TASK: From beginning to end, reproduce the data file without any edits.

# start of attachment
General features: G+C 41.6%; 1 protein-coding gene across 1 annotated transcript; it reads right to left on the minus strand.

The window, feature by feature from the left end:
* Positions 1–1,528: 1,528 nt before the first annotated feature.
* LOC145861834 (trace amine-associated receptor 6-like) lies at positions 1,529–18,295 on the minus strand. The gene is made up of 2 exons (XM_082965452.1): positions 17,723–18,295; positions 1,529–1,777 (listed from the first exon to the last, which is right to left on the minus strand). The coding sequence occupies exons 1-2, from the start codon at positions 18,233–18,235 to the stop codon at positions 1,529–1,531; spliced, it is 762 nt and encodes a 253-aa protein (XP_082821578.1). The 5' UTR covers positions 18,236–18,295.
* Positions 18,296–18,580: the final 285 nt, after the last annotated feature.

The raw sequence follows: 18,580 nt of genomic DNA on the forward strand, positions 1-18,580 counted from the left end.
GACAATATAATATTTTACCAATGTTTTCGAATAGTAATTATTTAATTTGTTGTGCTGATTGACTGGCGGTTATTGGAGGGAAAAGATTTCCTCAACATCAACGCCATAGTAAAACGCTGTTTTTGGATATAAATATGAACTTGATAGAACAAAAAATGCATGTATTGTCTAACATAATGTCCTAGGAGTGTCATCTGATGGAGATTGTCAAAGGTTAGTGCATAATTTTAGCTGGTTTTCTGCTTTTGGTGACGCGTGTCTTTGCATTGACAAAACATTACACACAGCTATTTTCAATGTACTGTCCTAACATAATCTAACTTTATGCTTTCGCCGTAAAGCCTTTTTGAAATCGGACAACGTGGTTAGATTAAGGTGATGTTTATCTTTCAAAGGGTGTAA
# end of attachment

General features: G+C 41.6%; 1 protein-coding gene across 1 annotated transcript; it reads right to left on the minus strand.

The window, feature by feature from the left end:
* Positions 1–1,528: 1,528 nt before the first annotated feature.
* LOC145861834 (trace amine-associated receptor 6-like) lies at positions 1,529–18,295 on the minus strand. The gene is made up of 2 exons (XM_082965452.1): positions 17,723–18,295; positions 1,529–1,777 (listed from the first exon to the last, which is right to left on the minus strand). The coding sequence occupies exons 1-2, from the start codon at positions 18,233–18,235 to the stop codon at positions 1,529–1,531; spliced, it is 762 nt and encodes a 253-aa protein (XP_082821578.1). The 5' UTR covers positions 18,236–18,295.
* Positions 18,296–18,580: the final 285 nt, after the last annotated feature.

The raw sequence follows: 18,580 nt of genomic DNA on the forward strand, positions 1-18,580 counted from the left end.
GACAATATAATATTTTACCAATGTTTTCGAATAGTAATTATTTAATTTGTTGTGCTGATTGACTGGCGGTTATTGGAGGGAAAAGATTTCCTCAACATCAACGCCATAGTAAAACGCTGTTTTTGGATATAAATATGAACTTGATAGAACAAAAAATGCATGTATTGTCTAACATAATGTCCTAGGAGTGTCATCTGATGGAGATTGTCAAAGGTTAGTGCATAATTTTAGCTGGTTTTCTGCTTTTGGTGACGCGTGTCTTTGCATTGACAAAACATTACACACAGCTATTTTCAATGTACTGTCCTAACATAATCTAACTTTATGCTTTCGCCGTAAAGCCTTTTTGAAATCGGACAACGTGGTTAGATTAAGGTGATGTTTATCTTTCAAAGGGTGTAA